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Nirav Gandhi

Web aficionado and software enthusiast.

Senior Product Developer at F22 Labs, India

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Elastic Beanstalk is a tool created by AWS for deploying and scaling web applications in their eco-system. It’s a great way to deploy your application and manage its resources the Heroku way on AWS. The eco system comprises of services such as S3, ElastiCache, RDS, Route 53, SES etc which makes it easy and ideal to manage all resources of your application under one roof.

AWS also provides a Free Tier where it provides the platform and essential services (micro instances) for no price for 12 months. This makes it an attractive option for developers and large/small enterprises to host their projects on AWS.

This post outlines necessary steps to deploy your web application (Rails) to AWS using EBS (Elastic Beanstalk). Assuming an existing rails app using git for version control, let’s get started.

1) Download the commandline tool for AWS Elastic Beanstalk

brew update
brew install aws-elasticbeanstalk

2) Create a new account on AWS.

3) Create a new IAM user to get the access_id and access_key. Check for IAM option under Services –> Security, Identity and Compliance. This pair will be used to give programmetic access to your AWS account. Make sure that you grant full access to all AWS resources to this user. Download the credentials.

4) Create a file called credentials under .aws folder in Users folder of your machine. Create a new .aws directory if it doesn’t exist. For me the path is ‘/Users/Nirav/.aws’. Copy/paste the credentials in this file. The format should be as follows

aws_access_key_id = loremipsom
aws_secret_access_key = loremipsomblabla
aws_access_key_id = lolololol
aws_secret_access_key = blablabla
aws_access_key_id = defaultlolol
aws_secret_access_key = defaultkeykey

This is a great way to manage credentials for different AWS accounts. It’s really helpful when you are working on multiple projects with multiple clients using different AWS accounts.

5) Go to the root of your application/project directory and do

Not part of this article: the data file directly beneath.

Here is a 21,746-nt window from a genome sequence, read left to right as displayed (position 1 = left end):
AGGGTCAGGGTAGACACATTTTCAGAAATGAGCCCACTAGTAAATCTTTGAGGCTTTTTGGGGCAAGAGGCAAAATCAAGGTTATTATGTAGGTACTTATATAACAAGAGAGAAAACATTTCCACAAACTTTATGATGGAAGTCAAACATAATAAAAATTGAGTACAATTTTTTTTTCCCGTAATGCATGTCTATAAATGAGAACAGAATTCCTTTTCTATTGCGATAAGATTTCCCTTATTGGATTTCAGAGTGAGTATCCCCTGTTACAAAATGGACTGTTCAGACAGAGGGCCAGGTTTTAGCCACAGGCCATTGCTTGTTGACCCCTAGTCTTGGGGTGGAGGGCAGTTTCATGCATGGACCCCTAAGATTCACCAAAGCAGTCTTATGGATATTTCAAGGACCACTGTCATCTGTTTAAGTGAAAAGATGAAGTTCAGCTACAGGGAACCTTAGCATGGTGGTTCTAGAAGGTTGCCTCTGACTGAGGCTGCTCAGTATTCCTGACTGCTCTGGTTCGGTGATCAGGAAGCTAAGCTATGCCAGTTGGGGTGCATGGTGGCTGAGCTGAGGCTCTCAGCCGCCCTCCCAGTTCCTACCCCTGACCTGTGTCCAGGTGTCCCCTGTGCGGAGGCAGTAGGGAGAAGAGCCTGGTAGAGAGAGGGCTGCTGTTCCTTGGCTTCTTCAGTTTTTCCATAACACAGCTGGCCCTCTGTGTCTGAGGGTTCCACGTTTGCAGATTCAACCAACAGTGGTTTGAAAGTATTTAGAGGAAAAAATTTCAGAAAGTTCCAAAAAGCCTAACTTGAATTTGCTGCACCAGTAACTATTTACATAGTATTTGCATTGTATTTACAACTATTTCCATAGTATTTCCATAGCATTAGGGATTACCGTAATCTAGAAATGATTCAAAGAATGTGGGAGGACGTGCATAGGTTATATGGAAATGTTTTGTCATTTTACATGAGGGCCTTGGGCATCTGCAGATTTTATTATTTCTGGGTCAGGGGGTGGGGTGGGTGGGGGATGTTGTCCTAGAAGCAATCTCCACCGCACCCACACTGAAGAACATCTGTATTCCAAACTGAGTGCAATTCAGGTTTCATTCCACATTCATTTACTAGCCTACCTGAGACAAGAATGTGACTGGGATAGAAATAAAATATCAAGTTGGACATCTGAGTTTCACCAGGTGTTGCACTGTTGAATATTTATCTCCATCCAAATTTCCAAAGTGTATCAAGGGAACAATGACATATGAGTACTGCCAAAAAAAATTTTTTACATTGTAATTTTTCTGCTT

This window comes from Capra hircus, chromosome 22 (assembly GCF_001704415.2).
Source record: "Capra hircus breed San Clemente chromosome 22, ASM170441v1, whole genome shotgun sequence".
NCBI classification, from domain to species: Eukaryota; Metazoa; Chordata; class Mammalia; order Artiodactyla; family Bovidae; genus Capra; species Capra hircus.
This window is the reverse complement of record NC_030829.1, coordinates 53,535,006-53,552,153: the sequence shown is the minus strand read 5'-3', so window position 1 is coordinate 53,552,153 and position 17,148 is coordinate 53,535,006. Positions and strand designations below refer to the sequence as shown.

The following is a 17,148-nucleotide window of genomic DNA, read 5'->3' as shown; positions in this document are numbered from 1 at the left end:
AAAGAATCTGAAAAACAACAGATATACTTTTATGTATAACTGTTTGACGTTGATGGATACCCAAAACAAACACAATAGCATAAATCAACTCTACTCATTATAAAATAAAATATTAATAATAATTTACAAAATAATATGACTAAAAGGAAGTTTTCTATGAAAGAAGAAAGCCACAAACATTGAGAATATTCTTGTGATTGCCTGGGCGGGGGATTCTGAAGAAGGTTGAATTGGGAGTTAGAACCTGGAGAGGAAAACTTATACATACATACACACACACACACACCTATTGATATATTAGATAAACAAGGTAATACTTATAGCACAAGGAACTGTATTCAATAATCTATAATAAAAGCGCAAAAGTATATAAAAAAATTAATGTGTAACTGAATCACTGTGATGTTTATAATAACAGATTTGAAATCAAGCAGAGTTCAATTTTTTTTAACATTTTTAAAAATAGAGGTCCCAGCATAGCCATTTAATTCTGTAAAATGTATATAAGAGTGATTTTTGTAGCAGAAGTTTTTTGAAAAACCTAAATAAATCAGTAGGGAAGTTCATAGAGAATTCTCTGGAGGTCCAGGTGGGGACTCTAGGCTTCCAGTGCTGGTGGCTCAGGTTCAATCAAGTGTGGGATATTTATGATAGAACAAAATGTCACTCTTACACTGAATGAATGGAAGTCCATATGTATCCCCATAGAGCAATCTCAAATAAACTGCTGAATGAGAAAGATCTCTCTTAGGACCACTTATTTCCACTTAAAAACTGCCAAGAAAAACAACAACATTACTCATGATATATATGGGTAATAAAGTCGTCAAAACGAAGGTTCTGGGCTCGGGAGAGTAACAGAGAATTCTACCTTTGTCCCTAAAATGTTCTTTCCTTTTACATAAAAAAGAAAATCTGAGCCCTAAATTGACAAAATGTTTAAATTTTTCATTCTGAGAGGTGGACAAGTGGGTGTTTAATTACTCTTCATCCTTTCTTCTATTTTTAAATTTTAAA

eb init --profile=profilename

This tell Elastic Beanstalk to use a particular profile from the credentials file for this project.

6) Next you will need to go through the setup by answering few questions such as …

  • Name of your app
  • Region where it should be hosted. (pick the one where your audience is)
  • Confirm the programming language and its version.
  • Set up SSH instance (will be required to ssh into your instance. Always create a new key-pair if you are working with different clients)

7) Time to create your environment.

eb create production (or staging or anything you want)

This will setup everything needed for your app (load balancer, EC2, etc) and will take some time to finish the magic.

8) Next step is rails specific to set your environment variable SECRET_KEY_BASE

eb setenv SECRET_KEY_BASE=$(rake secret)

That’s about it!

To check the status of your application, do

eb status

To open your application in web browser, do

eb open

We still need to add data tier to the application (no good application is good without a database).

Adding Database to your application

1) Go to your AWS console dashboard Services –> Compute –> Elastic Beanstalk Select your application –> selecy configuration from the sidebar –> Add Data tier

2) Select the instance type (MySQL, Postgres, etc), add username-password for your DB and let the AWS create database instance for you. This will take sometime. This auto adds DB related ENV variables to your instance.

3) Next you need to add these ENV vars in your database.yml file

    <<: *default
    database: <%= ENV['RDS_DB_NAME'] %>
    username: <%= ENV['RDS_USERNAME'] %>
    password: <%= ENV['RDS_PASSWORD'] %>
    host: <%= ENV['RDS_HOSTNAME'] %>
    port: <%= ENV['RDS_PORT'] %>

Commit the changes and do

eb deploy production

And you’re LIVE!


Bonus Info:

  • Check you application logs using ‘eb logs’
  • Dont .gitignore your .elasticbeanstalk folder. Commit it. Other folks in your team will also be able to use the config to deploy the app.
  • Use micro instances for all services to get the free tier advantage. Scale the services when you need to.
  • AWS doesn’t charge anything for Elastic Beanstalk. They just charge you for the resources you’re using.
  • To ssh into root directory of your application, do ‘eb ssh’ and ‘cd /var/app/current’.
  • eb deploy auto runs your rails migrations.

Did it help you? Share! Questions? Pls Comment